The Origins of Memorial Day
The Origins of Memorial Day
Three years after the Civil War ended, on May 5, 1868, the head of an
organization of former Union soldiers and sailors - the Grand Army of
the Republic (GAR) - established Decoration Day as a time for the
nation to decorate the graves of the war dead with flowers. Maj. Gen.
John A. Logan declared it should be May 30. The first large observance
was held that year at Arlington National Cemetery, across the Potomac
River from Washington, D.C. The cemetery already held the remains of
20,000 Union dead and several hundred Confederate dead.
Presided over by Gen. and Mrs. Ulysses S. Grant and other Washington
officials, the Memorial Day ceremonies centered around the
mourning-draped veranda of the Arlington mansion, once the home of
Gen. Robert E. Lee. After speeches, children from the Soldiers' and
Sailors' Orphan Home and members of the GAR made their way through the
cemetery, strewing flowers on both Union and Confederate graves,
reciting prayers and singing hymns.
Local Observances Claim To Be First
Local springtime tributes to the Civil War dead already had been held
in various places. One of the first occurred in Columbus, Miss., April
25, 1866, when a group of women visited a cemetery to decorate the
graves of Confederate soldiers who had fallen in battle at Shiloh.
Nearby were the graves of Union soldiers, neglected because they were
the enemy. Disturbed at the sight of the bare graves, the women placed
some of their flowers on those graves, as well.
Today cities in the North and the South claim to be the birthplace of
Memorial Day in 1866. Both Macon and Columbus, Ga., claim the title,
as well as Richmond, Va. The village of Boalsburg, Pa., claims it
began there two years earlier. A stone in a Carbondale, Ill., cemetery
carries the statement that the first Decoration Day ceremony took
place there on April 29, 1866. Carbondale was the wartime home of Gen.
Logan. Approximately 25 places have been named in connection with the
origin of Memorial Day, many of them in the South where most of the
war dead were buried.
Official Birthplace Declared
In 1966, Congress and President Lyndon Johnson declared Waterloo,
N.Y., the "birthplace" of Memorial Day. There a ceremony on May 5,
1866, was reported to have honored local soldiers and sailors who had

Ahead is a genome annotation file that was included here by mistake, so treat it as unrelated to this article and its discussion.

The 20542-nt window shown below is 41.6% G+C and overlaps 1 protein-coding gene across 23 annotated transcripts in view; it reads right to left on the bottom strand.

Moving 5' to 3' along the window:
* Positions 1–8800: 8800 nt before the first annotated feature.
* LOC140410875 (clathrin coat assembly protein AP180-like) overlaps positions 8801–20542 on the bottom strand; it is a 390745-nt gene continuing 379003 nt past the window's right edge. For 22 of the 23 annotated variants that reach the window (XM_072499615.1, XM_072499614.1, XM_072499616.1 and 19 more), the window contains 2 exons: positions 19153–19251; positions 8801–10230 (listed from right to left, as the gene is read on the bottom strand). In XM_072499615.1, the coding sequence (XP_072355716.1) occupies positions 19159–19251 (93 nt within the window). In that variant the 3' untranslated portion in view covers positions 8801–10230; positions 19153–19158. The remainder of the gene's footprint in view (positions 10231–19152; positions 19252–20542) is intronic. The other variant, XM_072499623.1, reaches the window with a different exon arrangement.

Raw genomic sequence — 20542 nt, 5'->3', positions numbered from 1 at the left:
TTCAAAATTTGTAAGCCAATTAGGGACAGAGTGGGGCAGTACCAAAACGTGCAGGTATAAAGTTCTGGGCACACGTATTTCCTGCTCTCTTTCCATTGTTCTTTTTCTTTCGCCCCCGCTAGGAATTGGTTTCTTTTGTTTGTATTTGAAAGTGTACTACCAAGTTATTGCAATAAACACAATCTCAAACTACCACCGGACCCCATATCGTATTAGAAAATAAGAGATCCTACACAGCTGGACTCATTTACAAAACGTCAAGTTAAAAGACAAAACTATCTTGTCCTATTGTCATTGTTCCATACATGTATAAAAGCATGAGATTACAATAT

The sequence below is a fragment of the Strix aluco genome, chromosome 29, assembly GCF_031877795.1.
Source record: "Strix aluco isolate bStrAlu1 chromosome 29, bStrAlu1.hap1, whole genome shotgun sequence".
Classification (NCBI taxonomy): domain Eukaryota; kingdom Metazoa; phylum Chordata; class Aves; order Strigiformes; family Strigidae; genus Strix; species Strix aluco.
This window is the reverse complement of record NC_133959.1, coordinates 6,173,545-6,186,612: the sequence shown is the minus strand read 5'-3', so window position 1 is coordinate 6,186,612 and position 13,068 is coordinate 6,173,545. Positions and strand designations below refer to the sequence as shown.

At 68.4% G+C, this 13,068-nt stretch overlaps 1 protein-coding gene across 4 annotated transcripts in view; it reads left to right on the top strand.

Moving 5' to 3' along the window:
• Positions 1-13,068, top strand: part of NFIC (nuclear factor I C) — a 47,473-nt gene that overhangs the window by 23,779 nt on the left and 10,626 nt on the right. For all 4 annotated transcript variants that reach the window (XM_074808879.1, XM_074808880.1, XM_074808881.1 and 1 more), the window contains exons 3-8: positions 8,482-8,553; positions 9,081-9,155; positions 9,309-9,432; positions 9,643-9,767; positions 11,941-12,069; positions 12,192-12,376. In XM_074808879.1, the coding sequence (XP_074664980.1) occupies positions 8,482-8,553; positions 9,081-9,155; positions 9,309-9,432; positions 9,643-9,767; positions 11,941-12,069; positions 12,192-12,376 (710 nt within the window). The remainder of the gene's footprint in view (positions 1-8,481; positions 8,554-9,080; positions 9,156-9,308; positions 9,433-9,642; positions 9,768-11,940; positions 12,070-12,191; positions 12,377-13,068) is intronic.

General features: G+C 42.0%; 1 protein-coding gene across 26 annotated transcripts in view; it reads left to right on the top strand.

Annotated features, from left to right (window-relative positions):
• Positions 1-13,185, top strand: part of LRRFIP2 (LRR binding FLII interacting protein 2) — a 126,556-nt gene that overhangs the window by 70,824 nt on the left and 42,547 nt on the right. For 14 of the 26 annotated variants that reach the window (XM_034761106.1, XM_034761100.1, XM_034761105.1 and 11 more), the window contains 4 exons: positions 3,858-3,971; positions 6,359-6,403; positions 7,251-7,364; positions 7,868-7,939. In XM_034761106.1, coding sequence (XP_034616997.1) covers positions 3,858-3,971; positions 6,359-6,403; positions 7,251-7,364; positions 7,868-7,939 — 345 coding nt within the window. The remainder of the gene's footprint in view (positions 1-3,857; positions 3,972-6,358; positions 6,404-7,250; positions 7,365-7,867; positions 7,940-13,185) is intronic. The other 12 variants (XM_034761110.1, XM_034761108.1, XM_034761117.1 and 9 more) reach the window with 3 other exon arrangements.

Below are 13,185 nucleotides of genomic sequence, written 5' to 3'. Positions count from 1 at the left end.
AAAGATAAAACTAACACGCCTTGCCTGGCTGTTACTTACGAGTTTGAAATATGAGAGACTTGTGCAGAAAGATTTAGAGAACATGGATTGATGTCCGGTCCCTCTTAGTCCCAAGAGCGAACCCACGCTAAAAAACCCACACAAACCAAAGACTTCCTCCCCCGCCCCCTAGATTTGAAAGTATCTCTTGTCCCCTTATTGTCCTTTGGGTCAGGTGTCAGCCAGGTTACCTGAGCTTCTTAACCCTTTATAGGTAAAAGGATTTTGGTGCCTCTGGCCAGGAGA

fought in the Civil War. Businesses closed and residents flew flags at
half-mast. Supporters of Waterloo's claim say earlier observances in
other places were either informal, not community-wide or one-time events.
By the end of the 19th century, Memorial Day ceremonies were being
held on May 30 throughout the nation. State legislatures passed
proclamations designating the day. The Army and Navy adopted
regulations for proper observance at their facilities. It was not
until after World War I, however, that the day was expanded to honor
those who have died in all American wars. In 1971 Memorial Day was
declared a national holiday by an act of Congress, and designated as
the last Monday in May.
Some States Have Confederate Observances
Many Southern states also have their own days for honoring the
Confederate dead. Mississippi celebrates Confederate Memorial Day the
last Monday of April, Alabama on the fourth Monday of April, and
Georgia on April 26. North and South Carolina observe it May 10,
Louisiana on June 3 and Tennessee calls that date Confederate
Decoration Day. Texas celebrates Confederate Heroes Day January 19 and
Virginia calls the last Monday in May Confederate Memorial Day.
Gen. Logan's order for his posts to decorate graves in 1868 "with the
choicest flowers of springtime" urged: "We should guard their graves
with sacred vigilance. ... Let pleasant paths invite the coming and
going of reverent visitors and fond mourners. Let no neglect, no
ravages of time, testify to the present or to the coming generations
that we have forgotten as a people the cost of a free and undivided
The crowd attending the first Memorial Day ceremony at Arlington
National Cemetery was approximately the same size as those that attend
recent observances, about 5,000 people. Then, as now, small American
flags were placed on each grave - a tradition followed at many
national cemeteries today. In recent years, the custom has grown in
many families to decorate the graves of all departed loved ones.
The origins of special services to honor those who die in war can be
found in antiquity. The Athenian leader Pericles offered a tribute to
the fallen heroes of the Peloponnesian War over 24 centuries ago that
could be applied today to the 1.1 million Americans who have died in
the nation's wars: "Not only are they commemorated by columns and
inscriptions, but there dwells also an unwritten memorial of them,
graven not on stone but in the hearts of men."